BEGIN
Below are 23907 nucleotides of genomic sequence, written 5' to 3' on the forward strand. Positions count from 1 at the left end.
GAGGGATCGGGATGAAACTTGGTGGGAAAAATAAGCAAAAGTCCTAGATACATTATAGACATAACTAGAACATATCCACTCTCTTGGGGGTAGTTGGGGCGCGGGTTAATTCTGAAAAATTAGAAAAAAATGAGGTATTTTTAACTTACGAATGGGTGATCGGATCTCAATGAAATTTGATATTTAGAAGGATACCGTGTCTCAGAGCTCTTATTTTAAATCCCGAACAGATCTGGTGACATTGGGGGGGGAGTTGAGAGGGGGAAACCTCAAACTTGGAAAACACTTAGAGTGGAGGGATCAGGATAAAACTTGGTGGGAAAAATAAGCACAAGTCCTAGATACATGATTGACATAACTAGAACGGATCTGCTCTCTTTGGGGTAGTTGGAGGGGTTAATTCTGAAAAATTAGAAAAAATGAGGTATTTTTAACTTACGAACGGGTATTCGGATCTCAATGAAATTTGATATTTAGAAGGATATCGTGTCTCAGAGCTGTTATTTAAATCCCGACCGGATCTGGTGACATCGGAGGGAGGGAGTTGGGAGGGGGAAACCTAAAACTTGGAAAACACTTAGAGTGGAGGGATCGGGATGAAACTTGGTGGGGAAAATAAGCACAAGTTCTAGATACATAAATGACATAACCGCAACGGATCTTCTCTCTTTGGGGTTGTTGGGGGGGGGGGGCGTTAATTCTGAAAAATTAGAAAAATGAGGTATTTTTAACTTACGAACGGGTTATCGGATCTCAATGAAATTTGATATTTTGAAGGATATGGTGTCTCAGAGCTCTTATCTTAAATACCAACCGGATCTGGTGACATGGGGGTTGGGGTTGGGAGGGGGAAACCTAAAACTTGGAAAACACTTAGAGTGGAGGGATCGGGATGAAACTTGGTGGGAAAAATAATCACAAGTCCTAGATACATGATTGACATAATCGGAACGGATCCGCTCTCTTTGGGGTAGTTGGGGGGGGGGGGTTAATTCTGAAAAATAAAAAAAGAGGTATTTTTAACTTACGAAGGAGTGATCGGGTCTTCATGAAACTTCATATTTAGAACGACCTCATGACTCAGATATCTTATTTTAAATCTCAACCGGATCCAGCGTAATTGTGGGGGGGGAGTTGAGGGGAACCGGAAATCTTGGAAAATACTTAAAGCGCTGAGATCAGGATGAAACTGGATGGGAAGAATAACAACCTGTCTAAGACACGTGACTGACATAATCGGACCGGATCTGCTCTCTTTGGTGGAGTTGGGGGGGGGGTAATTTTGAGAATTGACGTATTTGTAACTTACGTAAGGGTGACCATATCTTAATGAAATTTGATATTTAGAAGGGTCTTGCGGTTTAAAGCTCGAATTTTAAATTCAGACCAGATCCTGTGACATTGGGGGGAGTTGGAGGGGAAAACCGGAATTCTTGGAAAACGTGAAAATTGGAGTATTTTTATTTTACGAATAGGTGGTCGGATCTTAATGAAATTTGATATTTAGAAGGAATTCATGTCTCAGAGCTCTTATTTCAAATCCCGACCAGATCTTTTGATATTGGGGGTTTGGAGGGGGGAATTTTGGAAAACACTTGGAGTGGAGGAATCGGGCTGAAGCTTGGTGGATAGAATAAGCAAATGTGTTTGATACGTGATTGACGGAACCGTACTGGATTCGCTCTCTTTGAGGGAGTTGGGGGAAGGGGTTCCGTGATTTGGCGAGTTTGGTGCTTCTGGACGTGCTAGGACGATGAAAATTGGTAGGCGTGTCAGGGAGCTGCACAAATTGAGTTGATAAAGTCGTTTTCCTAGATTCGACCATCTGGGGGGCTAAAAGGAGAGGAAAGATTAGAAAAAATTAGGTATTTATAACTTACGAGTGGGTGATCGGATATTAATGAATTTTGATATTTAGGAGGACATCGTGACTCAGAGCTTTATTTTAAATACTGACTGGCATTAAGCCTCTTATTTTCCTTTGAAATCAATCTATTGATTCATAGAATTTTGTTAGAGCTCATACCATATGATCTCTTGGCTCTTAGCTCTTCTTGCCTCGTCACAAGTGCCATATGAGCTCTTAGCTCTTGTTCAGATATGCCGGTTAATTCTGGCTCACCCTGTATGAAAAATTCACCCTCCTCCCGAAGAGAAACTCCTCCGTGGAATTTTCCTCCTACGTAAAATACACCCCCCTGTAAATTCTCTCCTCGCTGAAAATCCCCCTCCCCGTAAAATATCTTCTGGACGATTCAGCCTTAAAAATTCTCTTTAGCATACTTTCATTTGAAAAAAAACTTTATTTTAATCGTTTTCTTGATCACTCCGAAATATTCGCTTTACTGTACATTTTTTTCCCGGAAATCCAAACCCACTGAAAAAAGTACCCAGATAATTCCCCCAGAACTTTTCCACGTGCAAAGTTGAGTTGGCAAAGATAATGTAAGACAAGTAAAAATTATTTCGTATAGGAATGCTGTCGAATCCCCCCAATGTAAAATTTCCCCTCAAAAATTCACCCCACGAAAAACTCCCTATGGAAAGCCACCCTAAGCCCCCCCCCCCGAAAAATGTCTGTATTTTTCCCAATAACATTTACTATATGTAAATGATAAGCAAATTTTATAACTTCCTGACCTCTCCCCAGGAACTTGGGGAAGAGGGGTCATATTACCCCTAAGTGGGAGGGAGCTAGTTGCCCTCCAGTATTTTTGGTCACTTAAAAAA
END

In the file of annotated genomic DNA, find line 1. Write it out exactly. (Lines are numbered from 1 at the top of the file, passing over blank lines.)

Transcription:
Below are 23907 nucleotides of genomic sequence, written 5' to 3' on the forward strand. Positions count from 1 at the left end.